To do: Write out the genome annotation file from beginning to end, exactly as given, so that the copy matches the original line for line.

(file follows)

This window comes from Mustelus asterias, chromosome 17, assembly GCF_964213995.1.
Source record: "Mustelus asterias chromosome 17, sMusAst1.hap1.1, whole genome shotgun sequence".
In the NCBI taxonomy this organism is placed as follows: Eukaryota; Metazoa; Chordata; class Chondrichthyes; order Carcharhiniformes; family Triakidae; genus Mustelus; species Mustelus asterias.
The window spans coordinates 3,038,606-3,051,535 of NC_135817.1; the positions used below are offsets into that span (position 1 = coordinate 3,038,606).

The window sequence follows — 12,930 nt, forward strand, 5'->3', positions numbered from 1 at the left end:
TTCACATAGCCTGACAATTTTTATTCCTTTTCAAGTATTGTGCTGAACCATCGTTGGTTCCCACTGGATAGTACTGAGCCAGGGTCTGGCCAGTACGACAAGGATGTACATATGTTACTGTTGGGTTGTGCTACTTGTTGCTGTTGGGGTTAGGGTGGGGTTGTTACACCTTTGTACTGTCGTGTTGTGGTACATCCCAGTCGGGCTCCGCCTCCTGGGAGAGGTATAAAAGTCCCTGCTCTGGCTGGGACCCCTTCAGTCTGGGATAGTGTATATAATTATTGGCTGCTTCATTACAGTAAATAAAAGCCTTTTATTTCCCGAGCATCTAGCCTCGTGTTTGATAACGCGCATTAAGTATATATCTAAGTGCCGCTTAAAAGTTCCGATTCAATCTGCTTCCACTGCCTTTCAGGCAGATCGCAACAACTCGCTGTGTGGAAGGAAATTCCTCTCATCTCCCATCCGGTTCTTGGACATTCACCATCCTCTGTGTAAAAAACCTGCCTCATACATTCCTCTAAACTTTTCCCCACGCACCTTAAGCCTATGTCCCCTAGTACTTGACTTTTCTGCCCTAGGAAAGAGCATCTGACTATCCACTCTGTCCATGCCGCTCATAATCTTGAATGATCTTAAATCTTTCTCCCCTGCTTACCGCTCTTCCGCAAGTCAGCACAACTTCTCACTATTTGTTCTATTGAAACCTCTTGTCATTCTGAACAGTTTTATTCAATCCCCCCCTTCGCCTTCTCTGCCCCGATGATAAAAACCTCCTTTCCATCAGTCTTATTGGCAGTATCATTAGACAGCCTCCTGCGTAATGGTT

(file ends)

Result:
This window comes from Mustelus asterias, chromosome 17, assembly GCF_964213995.1.
Source record: "Mustelus asterias chromosome 17, sMusAst1.hap1.1, whole genome shotgun sequence".
In the NCBI taxonomy this organism is placed as follows: Eukaryota; Metazoa; Chordata; class Chondrichthyes; order Carcharhiniformes; family Triakidae; genus Mustelus; species Mustelus asterias.
The window spans coordinates 3,038,606-3,051,535 of NC_135817.1; the positions used below are offsets into that span (position 1 = coordinate 3,038,606).

The window sequence follows — 12,930 nt, forward strand, 5'->3', positions numbered from 1 at the left end:
TTCACATAGCCTGACAATTTTTATTCCTTTTCAAGTATTGTGCTGAACCATCGTTGGTTCCCACTGGATAGTACTGAGCCAGGGTCTGGCCAGTACGACAAGGATGTACATATGTTACTGTTGGGTTGTGCTACTTGTTGCTGTTGGGGTTAGGGTGGGGTTGTTACACCTTTGTACTGTCGTGTTGTGGTACATCCCAGTCGGGCTCCGCCTCCTGGGAGAGGTATAAAAGTCCCTGCTCTGGCTGGGACCCCTTCAGTCTGGGATAGTGTATATAATTATTGGCTGCTTCATTACAGTAAATAAAAGCCTTTTATTTCCCGAGCATCTAGCCTCGTGTTTGATAACGCGCATTAAGTATATATCTAAGTGCCGCTTAAAAGTTCCGATTCAATCTGCTTCCACTGCCTTTCAGGCAGATCGCAACAACTCGCTGTGTGGAAGGAAATTCCTCTCATCTCCCATCCGGTTCTTGGACATTCACCATCCTCTGTGTAAAAAACCTGCCTCATACATTCCTCTAAACTTTTCCCCACGCACCTTAAGCCTATGTCCCCTAGTACTTGACTTTTCTGCCCTAGGAAAGAGCATCTGACTATCCACTCTGTCCATGCCGCTCATAATCTTGAATGATCTTAAATCTTTCTCCCCTGCTTACCGCTCTTCCGCAAGTCAGCACAACTTCTCACTATTTGTTCTATTGAAACCTCTTGTCATTCTGAACAGTTTTATTCAATCCCCCCCTTCGCCTTCTCTGCCCCGATGATAAAAACCTCCTTTCCATCAGTCTTATTGGCAGTATCATTAGACAGCCTCCTGCGTAATGGTT